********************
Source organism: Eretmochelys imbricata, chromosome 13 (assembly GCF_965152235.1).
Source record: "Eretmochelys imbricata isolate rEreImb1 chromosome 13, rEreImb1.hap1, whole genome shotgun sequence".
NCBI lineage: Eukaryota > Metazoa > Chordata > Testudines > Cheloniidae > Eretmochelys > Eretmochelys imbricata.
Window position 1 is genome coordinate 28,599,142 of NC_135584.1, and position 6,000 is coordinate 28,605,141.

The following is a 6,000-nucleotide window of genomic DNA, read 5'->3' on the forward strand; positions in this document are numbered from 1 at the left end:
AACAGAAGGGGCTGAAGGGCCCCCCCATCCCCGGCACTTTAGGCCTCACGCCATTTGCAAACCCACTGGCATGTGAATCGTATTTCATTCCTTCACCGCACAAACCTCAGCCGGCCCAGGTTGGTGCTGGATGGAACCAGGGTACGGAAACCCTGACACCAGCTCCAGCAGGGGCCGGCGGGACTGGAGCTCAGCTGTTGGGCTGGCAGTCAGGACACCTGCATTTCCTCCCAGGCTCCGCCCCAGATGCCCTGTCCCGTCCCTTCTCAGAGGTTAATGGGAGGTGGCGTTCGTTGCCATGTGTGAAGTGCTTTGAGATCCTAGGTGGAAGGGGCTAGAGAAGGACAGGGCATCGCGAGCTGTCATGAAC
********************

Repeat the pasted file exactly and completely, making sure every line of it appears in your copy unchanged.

Source organism: Eretmochelys imbricata, chromosome 13 (assembly GCF_965152235.1).
Source record: "Eretmochelys imbricata isolate rEreImb1 chromosome 13, rEreImb1.hap1, whole genome shotgun sequence".
NCBI lineage: Eukaryota > Metazoa > Chordata > Testudines > Cheloniidae > Eretmochelys > Eretmochelys imbricata.
Window position 1 is genome coordinate 28,599,142 of NC_135584.1, and position 6,000 is coordinate 28,605,141.

The following is a 6,000-nucleotide window of genomic DNA, read 5'->3' on the forward strand; positions in this document are numbered from 1 at the left end:
AACAGAAGGGGCTGAAGGGCCCCCCCATCCCCGGCACTTTAGGCCTCACGCCATTTGCAAACCCACTGGCATGTGAATCGTATTTCATTCCTTCACCGCACAAACCTCAGCCGGCCCAGGTTGGTGCTGGATGGAACCAGGGTACGGAAACCCTGACACCAGCTCCAGCAGGGGCCGGCGGGACTGGAGCTCAGCTGTTGGGCTGGCAGTCAGGACACCTGCATTTCCTCCCAGGCTCCGCCCCAGATGCCCTGTCCCGTCCCTTCTCAGAGGTTAATGGGAGGTGGCGTTCGTTGCCATGTGTGAAGTGCTTTGAGATCCTAGGTGGAAGGGGCTAGAGAAGGACAGGGCATCGCGAGCTGTCATGAAC